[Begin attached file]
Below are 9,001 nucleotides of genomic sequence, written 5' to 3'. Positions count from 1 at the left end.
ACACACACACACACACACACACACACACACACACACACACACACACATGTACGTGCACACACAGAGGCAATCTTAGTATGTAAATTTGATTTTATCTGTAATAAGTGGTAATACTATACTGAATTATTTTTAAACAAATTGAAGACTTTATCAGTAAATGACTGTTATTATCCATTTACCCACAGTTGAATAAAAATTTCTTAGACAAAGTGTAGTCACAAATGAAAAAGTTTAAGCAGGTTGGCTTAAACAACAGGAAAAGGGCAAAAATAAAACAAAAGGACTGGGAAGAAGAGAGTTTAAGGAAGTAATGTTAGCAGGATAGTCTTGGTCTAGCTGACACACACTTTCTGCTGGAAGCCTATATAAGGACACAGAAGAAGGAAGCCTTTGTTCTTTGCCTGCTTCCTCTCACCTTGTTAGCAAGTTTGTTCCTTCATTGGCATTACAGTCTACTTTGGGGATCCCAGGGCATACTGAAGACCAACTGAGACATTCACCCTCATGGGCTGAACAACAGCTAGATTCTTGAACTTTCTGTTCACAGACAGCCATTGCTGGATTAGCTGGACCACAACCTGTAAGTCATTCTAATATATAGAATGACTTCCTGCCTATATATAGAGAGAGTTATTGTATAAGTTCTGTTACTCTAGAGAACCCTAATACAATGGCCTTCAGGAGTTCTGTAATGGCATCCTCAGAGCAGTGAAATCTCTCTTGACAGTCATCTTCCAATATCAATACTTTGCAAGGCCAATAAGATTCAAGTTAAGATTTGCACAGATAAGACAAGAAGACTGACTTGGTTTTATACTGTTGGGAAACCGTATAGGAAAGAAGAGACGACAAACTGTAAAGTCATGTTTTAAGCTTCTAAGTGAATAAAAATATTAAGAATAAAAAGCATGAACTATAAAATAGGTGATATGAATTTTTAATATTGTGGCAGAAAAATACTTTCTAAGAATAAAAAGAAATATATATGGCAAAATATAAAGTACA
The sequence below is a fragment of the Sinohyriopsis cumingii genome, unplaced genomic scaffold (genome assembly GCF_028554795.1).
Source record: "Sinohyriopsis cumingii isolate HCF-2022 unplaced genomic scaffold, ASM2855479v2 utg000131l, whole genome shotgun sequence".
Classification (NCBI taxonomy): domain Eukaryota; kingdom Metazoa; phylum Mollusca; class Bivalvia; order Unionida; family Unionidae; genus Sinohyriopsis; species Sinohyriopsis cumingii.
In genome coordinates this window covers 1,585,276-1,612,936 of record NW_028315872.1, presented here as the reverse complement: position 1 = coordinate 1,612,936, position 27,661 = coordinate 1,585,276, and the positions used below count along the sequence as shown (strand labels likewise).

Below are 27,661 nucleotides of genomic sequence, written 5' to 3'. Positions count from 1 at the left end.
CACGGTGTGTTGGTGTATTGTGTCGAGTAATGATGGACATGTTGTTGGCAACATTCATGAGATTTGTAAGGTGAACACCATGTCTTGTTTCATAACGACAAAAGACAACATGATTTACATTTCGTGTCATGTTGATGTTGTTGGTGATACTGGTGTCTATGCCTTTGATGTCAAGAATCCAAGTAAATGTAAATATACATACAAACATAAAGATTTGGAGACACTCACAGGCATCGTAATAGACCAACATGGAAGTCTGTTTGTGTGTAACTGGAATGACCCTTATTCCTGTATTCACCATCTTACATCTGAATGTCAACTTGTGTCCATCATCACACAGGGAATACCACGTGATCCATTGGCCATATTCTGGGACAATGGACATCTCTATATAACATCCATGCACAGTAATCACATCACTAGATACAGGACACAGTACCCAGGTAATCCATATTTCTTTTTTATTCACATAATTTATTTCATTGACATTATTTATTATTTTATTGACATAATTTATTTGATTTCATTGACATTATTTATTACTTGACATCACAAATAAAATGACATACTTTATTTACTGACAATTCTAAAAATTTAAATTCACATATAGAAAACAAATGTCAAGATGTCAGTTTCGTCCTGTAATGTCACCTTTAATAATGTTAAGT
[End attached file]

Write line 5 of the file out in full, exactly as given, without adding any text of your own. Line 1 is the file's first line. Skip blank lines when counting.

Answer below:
Classification (NCBI taxonomy): domain Eukaryota; kingdom Metazoa; phylum Mollusca; class Bivalvia; order Unionida; family Unionidae; genus Sinohyriopsis; species Sinohyriopsis cumingii.